So, are interceptions even relevant to the equation when we try to apply statistical analysis to players prior to the modern era? I think, at the least, the are much, much less relevant. In dramtically reducing the yards deduction for interceptions in the 1930s, for example, it looks like the quarterbacks are coming up in a more appropriate order based on their win %, accolades, etc. It becomes challenging on where to set that per era, though, but it's clear that the one-size-fits-all measurement is actually the worst of all of them, unless you just eliminate interceptions altogether.

This is relevant for other sports, too In basketball, do we penalize Michael Jordan for our newly found points per shot standard that rewards greatly for 3 pointers and punishes for those mid-range jumpers that are now conisdered horrible decisions? That was Jordan's game. It worked for him, obviously, but now his stats become problematic. In baseball, guys used to be asked to avoid walks, swing for the fences, etc., and now post sabermetrics, their performance scores would look bad, even though they did what was expected of them during their time, even if that might not have been the best thing in retrospect.

Just some thoughts....welcome your opinions on this.
 

Bleedthrough

2nd Team Getting Their First Start
Something has come up with the statistical/performance adjustments that's really got me thinking.

After I applied the ANY/A to the system and saw an improvement (imo), I went back to look at pre-1969 seasons to see if a similar measure would work well (AY/A - which is the same thing except no sacks.)

It doesn't really work...the further you go back in time, the less effective it becomes. And here's why I think it is:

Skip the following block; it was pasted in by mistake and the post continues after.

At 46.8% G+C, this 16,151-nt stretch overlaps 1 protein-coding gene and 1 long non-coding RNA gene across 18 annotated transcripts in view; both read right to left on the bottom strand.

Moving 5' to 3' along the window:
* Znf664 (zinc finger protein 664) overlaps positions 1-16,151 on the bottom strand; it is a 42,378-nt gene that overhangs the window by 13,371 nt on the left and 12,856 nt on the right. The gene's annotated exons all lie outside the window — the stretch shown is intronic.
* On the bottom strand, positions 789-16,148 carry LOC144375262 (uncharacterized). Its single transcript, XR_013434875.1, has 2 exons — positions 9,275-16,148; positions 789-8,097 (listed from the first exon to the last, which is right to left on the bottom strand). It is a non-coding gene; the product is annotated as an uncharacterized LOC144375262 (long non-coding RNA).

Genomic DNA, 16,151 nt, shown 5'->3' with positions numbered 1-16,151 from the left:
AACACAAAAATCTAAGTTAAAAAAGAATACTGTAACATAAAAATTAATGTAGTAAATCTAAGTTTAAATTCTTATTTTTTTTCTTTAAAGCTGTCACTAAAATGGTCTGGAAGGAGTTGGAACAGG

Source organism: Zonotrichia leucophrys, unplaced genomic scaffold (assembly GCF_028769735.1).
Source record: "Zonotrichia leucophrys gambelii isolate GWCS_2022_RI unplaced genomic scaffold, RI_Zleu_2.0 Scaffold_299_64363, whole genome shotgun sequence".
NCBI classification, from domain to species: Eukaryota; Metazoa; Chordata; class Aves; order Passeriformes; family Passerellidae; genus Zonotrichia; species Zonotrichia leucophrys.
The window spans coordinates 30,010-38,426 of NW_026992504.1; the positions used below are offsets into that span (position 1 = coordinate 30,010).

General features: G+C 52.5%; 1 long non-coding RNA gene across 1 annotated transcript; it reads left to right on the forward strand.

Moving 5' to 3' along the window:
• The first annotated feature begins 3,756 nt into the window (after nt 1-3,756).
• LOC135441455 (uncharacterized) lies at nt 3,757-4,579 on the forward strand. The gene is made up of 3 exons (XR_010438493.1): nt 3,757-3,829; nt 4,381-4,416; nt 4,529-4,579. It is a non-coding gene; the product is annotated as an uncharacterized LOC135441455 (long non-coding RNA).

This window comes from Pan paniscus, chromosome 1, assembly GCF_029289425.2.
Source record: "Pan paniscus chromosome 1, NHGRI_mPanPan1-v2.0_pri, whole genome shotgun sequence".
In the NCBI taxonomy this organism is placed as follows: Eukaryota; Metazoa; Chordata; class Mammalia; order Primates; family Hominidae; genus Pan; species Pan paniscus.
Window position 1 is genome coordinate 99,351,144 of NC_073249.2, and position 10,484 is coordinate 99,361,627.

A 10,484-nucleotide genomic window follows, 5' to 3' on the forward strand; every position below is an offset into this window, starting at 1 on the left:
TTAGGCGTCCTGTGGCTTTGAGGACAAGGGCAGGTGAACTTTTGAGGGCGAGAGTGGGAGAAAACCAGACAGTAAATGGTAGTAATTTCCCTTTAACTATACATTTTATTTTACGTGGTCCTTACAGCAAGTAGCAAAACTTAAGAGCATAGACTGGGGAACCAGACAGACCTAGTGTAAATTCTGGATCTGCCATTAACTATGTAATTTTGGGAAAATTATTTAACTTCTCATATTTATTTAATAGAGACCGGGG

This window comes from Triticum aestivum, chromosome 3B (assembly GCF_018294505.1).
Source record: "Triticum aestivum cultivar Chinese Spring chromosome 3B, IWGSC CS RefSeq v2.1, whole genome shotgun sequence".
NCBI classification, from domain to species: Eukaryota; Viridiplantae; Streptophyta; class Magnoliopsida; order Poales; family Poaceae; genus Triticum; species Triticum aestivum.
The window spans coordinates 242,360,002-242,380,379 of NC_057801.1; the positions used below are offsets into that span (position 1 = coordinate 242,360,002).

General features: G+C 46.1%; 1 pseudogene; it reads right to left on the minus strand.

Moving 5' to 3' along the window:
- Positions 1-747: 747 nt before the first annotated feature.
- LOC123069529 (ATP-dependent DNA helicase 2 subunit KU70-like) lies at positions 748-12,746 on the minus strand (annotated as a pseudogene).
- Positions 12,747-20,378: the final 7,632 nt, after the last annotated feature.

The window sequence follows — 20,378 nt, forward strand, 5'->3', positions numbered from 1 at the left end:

-Interceptions, in that formula, are minus-45 yards, whereas touchdowns are plus-20 yards. So looking at today's NFL, you'd need a little better than 2:1 ratio for a positive gain on your yards/attempt. But when you go back in time, that number becomes not just unattainbale - it actually wrecks the the entire measurement. When a good season for players is 15 TDs and 25 INTs, the interception point multipliers just wreck everything; they negate the touchdown passes, the yards/attempt, etc. So you wind up with some bizarre results that don't tell you much.

-Passer rating, as the alternative, is superior, but that's only because it limits interceptions to 1/4 of the equation; it still misses a lot, though. It's still very much a "broad brush" approach though; it is accurate but not precise.

But here's what I think is an interesting question, not just about passing stats, but about sports in general: should we look at performance stats through the lens of modern analysis?

Interceptions, as we know them today, are certainly big negatives. It's possible that the AY/A formula is actually correct in assigning that value. But quarterbacks generally didn't care about interceptions like they do now; teams generally saw them as an "oh dang" thing that happened a few times per game, and the focus was much more on the positive plays, big gains, yards, and touchdown passes. It's doubtful that low-interception quarterbacks, if they even existed in the 1940s, would even get much praise. Also, the defensive rules and less complex passing game principles made interceptions less about skill and more about inevitability.

So, are interceptions even relevant to the equation when we try to apply statistical analysis to players prior to the modern era? I think, at the least, the are much, much less relevant. In dramtically reducing the yards deduction for interceptions in the 1930s, for example, it looks like the quarterbacks are coming up in a more appropriate order based on their win %, accolades, etc. It becomes challenging on where to set that per era, though, but it's clear that the one-size-fits-all measurement is actually the worst of all of them, unless you just eliminate interceptions altogether.

This is relevant for other sports, too In basketball, do we penalize Michael Jordan for our newly found points per shot standard that rewards greatly for 3 pointers and punishes for those mid-range jumpers that are now conisdered horrible decisions? That was Jordan's game. It worked for him, obviously, but now his stats become problematic. In baseball, guys used to be asked to avoid walks, swing for the fences, etc., and now post sabermetrics, their performance scores would look bad, even though they did what was expected of them during their time, even if that might not have been the best thing in retrospect.